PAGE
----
"All of our sections have committees," he said.
"I feel in the strongest way that minority citizens can enjoy watching and playing tennis every bit as much as I do."
Major reality check: LeGeorge Mauldin lives in South Central Los Angeles, in the heart of gangland. LeGeorge may be the best 12-and-under player in Southern California, but he had to give up tennis for several months last year because funding for the inner-city program in which he played temporarily dried up.
LeGeorge is back on the courts again, thanks to a $5,000 donation from the ATP, which heard about his plight through the television show The Crusaders. LeGeorge takes lessons from a recently retired postal worker named Richard Williams, who for 20 years has been trying to spread the game to South Central kids on his days off.
Williams and his brother, Fred, run the California Tennis Association for Underprivileged Youth on a shoestring budget of about $8,000 a year, which they scrape together from small donations from a variety of sources. For a year or so $800 or $900 a month came in from a neighborhood drug dealer, but in 1990 the man was sent to prison.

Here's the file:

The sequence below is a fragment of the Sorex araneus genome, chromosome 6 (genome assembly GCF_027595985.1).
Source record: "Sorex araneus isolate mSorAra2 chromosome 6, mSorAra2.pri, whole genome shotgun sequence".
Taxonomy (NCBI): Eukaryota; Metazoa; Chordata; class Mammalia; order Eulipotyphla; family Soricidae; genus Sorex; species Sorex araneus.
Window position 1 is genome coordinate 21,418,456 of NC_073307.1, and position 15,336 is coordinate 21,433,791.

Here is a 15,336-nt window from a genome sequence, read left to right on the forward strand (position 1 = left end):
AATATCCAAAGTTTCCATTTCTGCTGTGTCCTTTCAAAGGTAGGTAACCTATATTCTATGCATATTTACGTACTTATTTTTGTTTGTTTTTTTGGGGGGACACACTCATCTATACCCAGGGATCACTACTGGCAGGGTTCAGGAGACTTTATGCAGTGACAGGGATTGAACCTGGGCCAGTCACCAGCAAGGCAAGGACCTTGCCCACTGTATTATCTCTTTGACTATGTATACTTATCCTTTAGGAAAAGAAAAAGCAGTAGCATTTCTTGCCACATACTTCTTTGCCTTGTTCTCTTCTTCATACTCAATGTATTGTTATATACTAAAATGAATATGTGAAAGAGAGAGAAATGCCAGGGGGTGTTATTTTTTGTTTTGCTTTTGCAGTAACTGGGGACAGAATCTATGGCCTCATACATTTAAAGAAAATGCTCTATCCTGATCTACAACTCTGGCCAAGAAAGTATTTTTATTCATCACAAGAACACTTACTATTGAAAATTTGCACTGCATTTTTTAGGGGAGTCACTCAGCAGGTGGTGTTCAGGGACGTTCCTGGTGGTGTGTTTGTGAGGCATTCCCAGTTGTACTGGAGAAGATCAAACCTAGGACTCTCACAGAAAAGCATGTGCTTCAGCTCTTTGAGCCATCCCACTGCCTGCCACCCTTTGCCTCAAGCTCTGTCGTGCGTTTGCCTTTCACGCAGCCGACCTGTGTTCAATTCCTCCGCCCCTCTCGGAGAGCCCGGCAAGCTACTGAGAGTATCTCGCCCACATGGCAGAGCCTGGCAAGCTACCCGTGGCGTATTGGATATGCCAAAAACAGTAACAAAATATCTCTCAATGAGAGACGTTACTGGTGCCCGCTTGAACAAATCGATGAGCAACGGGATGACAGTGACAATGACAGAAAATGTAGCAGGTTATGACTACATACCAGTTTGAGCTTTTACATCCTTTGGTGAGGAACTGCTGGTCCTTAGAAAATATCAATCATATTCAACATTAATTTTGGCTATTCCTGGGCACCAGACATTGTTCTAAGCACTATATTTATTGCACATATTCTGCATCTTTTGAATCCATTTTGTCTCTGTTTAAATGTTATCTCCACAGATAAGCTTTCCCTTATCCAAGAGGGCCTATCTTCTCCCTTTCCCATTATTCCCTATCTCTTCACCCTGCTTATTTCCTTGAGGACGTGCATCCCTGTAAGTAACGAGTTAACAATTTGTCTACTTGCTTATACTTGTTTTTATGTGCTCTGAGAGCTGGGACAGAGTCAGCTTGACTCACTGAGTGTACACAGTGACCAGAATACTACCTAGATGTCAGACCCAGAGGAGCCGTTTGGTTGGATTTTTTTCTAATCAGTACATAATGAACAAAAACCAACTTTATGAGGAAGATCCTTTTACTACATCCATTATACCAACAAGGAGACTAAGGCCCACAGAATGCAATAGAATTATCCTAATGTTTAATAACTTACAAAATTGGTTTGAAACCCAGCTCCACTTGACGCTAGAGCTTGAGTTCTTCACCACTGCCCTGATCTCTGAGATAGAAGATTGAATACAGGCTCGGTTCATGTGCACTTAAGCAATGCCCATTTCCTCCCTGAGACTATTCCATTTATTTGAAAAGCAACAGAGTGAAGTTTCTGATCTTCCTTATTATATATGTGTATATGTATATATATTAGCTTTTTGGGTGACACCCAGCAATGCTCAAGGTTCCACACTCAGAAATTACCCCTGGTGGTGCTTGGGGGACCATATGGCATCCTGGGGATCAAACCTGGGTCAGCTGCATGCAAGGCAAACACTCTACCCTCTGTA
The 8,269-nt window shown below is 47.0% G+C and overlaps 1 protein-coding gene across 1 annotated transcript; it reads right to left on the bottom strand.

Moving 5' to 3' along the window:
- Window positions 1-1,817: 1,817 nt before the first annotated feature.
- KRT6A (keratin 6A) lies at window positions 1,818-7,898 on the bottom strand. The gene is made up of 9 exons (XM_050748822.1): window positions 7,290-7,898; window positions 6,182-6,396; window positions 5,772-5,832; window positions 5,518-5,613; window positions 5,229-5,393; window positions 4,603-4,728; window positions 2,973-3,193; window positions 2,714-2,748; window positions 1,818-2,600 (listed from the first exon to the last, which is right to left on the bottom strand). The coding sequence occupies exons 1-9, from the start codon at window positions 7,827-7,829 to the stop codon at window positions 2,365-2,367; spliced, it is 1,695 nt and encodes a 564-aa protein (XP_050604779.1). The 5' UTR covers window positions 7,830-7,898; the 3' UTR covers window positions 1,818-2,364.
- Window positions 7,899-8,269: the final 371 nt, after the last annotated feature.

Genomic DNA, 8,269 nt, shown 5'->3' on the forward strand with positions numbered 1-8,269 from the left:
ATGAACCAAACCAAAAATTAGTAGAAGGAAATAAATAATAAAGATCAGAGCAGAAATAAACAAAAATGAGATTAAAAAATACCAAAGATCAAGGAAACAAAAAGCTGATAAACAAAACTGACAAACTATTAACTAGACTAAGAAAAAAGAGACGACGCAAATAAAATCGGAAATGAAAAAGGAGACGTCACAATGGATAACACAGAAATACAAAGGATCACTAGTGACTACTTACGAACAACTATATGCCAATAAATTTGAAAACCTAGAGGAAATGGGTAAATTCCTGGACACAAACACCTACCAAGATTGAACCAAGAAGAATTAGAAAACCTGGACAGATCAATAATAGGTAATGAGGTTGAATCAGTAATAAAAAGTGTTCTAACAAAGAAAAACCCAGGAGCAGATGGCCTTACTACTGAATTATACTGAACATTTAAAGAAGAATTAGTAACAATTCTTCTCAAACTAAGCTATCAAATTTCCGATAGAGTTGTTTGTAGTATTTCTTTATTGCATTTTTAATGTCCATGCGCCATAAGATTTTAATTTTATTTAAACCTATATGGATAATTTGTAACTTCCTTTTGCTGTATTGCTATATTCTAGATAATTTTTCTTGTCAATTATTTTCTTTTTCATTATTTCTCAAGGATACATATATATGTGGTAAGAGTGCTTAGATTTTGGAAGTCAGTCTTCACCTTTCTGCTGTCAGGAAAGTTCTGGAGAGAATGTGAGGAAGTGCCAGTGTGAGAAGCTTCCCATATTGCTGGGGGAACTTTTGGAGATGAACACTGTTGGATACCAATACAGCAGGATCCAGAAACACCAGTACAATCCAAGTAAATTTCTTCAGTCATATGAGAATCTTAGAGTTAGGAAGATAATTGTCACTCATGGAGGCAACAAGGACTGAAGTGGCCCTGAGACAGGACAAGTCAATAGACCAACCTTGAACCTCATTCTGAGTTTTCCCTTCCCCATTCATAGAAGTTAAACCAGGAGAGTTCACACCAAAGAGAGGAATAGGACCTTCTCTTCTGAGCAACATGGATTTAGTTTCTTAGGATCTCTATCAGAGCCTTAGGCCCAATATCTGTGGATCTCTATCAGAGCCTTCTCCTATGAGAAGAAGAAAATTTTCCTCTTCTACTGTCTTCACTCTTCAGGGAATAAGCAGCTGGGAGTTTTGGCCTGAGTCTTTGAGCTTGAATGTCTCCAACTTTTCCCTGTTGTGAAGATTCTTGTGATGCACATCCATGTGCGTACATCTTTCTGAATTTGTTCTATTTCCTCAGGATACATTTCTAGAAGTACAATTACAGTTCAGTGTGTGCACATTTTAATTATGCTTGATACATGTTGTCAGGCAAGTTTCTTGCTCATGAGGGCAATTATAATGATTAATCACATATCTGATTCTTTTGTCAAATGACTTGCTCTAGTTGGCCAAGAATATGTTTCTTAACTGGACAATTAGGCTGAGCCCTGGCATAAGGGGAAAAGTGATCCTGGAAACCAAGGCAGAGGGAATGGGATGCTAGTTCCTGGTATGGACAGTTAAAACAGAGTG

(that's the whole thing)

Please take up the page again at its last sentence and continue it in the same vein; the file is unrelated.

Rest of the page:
If tennis is to become a truly public sport and resume growing as it did in the 1970s, it must get into the inner cities. The USTA spends most of its money running tournaments. Recently, however, it combined with the Tennis Industry Association to create the USTA Play Tennis America program, under which, for $24.95, anyone can order a kit that includes an inexpensive racket, a video, a tennis manual and a series of free tennis lessons in three cities: Austin, Texas; Charlotte, N.C.; and Tucson. The ATP has begun funding the National Junior Tennis League, a USTA urban youth program. Still, the USTA spends only an estimated $500,000—less than 1% of its annual budget of $91 million—on minority programs. And it costs $600,000 a year just to run the inner-city program in Washington, D.C.
The future of tennis may well be in the hands of people like the Williamses and Doug MacCurdy, the ITF's director of development. MacCurdy, a former teaching pro, is a veritable Johnny Appleseed, traveling to remote parts of the world" to spread the game. The ITF devotes approximately $4 million a year to its global development program. Sometimes carrying only a simple kit—a couple of broad wooden bats and an old ball—MacCurdy has introduced tennis to villages from Mongolia to Benin. Today a 17-year-old girl from Madagascar, Dally Randriantefy, is the sixth-ranked junior in the world. MacCurdy has helped Randriantefy and others get training and college scholarships.
There are those who believe that the greatest tennis talent who ever lived will never pick up a racket because he or she lives in some place like inner-city Detroit or Chicago. "If you could get the racket into the hands of some of those kids," Agassi says, "they might make me look like a club player."